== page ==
7. James McDonald (Australia)
Top Sydney rider looks sure to add another metropolitan premiership to his laurels after a prolific second half of the season featuring no fewer than 11 Group wins in less a month in March. A brilliant all-Group-race four-timer at Rosehill on Golden Slipper day was the obvious highlight; ‘Jimmy Mack’ also landed the TJ Smith Stakes on Nature Strip. Has re-established himself as one of the world’s top riders at #6 on the Thoroughbred Racing Commentary’s exclusive global rankings.
8. Mickaelle Michel (Japan)
A shooting star on the Japanese scene by the time coronavirus landed, the French jockey ended a prolific spell on Japan’s National Association of Racing tracks with a hugely creditable 30 victories in a two-month period. It was a record for a foreign rider in Japan on a short-term contract; for good measure, she also scored on her first ride back in France last month and was narrowly beaten in an Italian Group race.
9. Bauyrzhan Murzabayev (Germany)
Germany’s champion jockey is carrying on where he left off in 2019 and leads the title race with 31 winners (from 157 rides). Little known outside Germany, the 27-year-old Kazakh has yet to have a winner above G3 level but landed his seventh in that grade (including a Czech Derby in 2016!) when he partnered Soul Train to win the Derby Trial at Baden-Baden on May 24 for trainer Andreas Wohler, who provides much of his ammunition. By the way, he’s known as ‘Borschan’ to his fans. After all, it’s understandable they might want to give him a nickname.
10. Flavien Prat (USA)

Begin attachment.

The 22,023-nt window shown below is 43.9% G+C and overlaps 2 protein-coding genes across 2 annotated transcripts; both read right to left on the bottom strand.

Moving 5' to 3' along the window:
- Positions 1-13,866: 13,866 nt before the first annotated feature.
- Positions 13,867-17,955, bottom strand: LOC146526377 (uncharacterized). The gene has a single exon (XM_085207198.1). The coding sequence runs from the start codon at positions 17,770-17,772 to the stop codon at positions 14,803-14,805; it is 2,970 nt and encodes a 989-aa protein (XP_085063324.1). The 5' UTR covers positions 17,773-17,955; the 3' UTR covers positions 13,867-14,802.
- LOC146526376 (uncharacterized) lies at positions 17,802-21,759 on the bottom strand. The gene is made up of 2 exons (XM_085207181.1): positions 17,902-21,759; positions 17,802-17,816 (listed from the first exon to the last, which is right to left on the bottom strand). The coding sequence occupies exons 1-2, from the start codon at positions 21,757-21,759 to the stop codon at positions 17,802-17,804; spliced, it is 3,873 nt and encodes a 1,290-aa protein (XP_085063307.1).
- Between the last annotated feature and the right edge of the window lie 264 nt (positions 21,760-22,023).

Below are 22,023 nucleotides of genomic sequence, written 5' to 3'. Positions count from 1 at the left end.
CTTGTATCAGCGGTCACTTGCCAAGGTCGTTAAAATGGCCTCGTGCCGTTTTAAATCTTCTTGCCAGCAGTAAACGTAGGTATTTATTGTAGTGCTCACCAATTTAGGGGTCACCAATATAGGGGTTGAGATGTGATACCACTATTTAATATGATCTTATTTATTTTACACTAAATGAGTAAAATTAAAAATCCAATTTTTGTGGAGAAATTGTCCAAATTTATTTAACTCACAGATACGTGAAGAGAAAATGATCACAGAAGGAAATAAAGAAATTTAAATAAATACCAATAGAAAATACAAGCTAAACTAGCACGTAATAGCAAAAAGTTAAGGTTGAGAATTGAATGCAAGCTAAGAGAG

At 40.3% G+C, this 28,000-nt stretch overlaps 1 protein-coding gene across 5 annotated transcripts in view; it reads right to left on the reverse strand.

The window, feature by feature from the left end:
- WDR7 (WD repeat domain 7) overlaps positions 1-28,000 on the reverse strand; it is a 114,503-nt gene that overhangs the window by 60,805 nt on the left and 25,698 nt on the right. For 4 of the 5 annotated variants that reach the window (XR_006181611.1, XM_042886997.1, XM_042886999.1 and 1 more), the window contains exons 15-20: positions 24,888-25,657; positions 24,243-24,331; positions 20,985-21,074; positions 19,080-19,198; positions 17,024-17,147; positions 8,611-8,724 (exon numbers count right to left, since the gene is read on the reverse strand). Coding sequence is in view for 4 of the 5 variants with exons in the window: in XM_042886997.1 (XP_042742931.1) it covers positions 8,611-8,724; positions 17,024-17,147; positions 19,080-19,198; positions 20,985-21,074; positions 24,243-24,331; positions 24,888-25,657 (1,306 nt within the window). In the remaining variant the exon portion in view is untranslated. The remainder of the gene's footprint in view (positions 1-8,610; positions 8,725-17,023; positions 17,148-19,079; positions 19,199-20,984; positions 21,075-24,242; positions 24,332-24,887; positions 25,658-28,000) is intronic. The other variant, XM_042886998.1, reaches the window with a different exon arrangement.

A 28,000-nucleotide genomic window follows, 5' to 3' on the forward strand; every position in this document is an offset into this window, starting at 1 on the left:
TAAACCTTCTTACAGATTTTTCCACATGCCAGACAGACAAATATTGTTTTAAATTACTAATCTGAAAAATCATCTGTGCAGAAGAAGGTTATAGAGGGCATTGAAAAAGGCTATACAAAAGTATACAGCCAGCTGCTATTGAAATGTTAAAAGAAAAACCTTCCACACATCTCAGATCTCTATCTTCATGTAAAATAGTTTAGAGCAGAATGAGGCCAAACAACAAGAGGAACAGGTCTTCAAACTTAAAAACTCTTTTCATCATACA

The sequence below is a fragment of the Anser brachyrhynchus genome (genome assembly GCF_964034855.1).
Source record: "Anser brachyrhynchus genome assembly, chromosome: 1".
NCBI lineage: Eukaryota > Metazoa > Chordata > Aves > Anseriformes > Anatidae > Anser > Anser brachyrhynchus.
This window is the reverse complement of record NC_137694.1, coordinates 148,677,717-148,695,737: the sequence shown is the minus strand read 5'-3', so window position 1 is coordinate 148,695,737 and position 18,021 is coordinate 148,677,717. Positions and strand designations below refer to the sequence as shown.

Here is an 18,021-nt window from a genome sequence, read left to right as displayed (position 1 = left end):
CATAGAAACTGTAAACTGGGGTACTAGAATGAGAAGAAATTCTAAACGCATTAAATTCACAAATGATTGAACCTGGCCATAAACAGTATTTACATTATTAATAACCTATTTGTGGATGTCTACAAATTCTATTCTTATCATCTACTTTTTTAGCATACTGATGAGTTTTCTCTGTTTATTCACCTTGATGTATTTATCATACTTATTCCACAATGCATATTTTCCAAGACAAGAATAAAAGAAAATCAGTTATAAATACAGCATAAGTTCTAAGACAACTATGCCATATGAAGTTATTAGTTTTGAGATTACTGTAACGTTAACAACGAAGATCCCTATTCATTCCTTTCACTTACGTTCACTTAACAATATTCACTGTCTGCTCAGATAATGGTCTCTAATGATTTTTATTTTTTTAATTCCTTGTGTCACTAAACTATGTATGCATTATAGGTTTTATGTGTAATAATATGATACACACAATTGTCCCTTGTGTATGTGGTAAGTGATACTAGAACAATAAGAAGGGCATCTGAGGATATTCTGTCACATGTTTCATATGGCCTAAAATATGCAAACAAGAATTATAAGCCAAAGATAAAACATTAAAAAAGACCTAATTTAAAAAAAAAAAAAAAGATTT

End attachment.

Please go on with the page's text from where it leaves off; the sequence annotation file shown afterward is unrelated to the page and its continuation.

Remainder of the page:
Flavien Prat, who leads the standings at Santa Anita, became the first jockey for 14 years to ride a six-timer at ‘The Great Race Place’ on Sunday May 17, just the third day of racing after the resumption. It was the first time the feat had been achieved since Rafael Bejarano in April 2006 and only the 12th time altogether – or 13, if you include the only seven-timer, by Laffit Pincay on March 14, 1987. Prat was fifth in the national prize-money list for 2019 when his earnings were bumped up by the Kentucky Derby, where the winner Country House was also ‘bumped up’ by the stewards.
11. Zac Purton (Hong Kong)
Went into lockdown trailing arch rival Joao Moreira in the Hong Kong jockey premiership. Entered June having seized back the advantage as he bids to win his fourth title, having achieved a landmark victory aboard Exultant in the Queen Elizabeth II Cup when he became the first jockey ever to claim all 12 of the territory’s internationally recognised Group 1 contests. The HK season ends at Happy Valley on July 15.
Photo credits: Johnny Allen: Racing and Sports; Pierre-Charles Boudot: France Galop/scoopdyga.com (Elliott Chouraqui); Abel Cedillo: Benoit; Lyle Hewitson: HKJC; Vincent Ho: HKJC; Tom Marquand: Steve Hart Photographics (stevehart.com.au); James McDonald: ATC; Mickaelle Michel: Masakazu Takahashi; Bauyrzhan Murzabayev: Marc Rühl/Deutscher Galopp; Flavien Prat: Benoit; Zac Purton: HKJC